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What medications do doctors use to treat food allergies?

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There are several medications that you can take to relieve food allergy symptoms that are not part of an anaphylactic reaction. These include antihistamines to relieve gastrointestinal symptoms, hives, or sneezing and a runny nose. Bronchodilators can relieve bronchospasms or asthma-like symptoms. These medications are taken after people have inadvertently ingested a food to which they are allergic, but are not effective in preventing an allergic reaction when taken prior to eating the food. No medication in any form can be taken before eating a certain food that will reliably prevent an allergic reaction to that food.

From: Food Allergy and Food Intolerance WebMD Medical Reference

SOURCES:

The National Institute of Allergy and Infectious Diseases: "Fact Sheet: Food Allergy and Intolerances."  UpToDate. American Academy of Allergy Asthma & Immunology.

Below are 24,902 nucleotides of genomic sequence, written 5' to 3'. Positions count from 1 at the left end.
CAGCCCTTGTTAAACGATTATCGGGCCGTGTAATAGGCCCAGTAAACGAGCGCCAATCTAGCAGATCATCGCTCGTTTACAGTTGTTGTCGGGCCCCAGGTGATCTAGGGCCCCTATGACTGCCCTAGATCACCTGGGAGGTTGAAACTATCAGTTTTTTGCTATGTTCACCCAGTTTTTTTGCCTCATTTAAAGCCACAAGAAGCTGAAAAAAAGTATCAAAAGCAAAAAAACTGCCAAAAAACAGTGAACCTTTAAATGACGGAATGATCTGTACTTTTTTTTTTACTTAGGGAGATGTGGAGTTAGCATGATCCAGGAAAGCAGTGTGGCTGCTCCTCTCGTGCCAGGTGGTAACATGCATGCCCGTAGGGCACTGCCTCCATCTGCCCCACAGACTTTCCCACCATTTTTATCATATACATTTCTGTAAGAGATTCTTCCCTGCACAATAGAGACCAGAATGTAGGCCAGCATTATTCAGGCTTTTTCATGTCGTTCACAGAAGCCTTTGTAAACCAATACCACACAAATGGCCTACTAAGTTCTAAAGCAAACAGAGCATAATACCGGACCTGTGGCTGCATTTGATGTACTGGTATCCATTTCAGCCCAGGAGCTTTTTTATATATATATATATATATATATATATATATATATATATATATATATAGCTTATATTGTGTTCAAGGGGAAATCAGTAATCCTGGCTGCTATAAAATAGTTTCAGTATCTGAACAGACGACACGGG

Reviewed by Brunilda Nazario on October 29, 2018

SOURCES:

The National Institute of Allergy and Infectious Diseases: "Fact Sheet: Food Allergy and Intolerances."  UpToDate. American Academy of Allergy Asthma & Immunology.

Reviewed by Brunilda Nazario on October 29, 2018

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What are non-approved treatments for food allergies?

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THIS TOOL DOES NOT PROVIDE MEDICAL ADVICE. It is intended for general informational purposes only and does not address individual circumstances. It is not a substitute for professional medical advice, diagnosis or treatment and should not be relied on to make decisions about your health. Never ignore professional medical advice in seeking treatment because of something you have read on the WebMD Site. If you think you may have a medical emergency, immediately call your doctor or dial 911.

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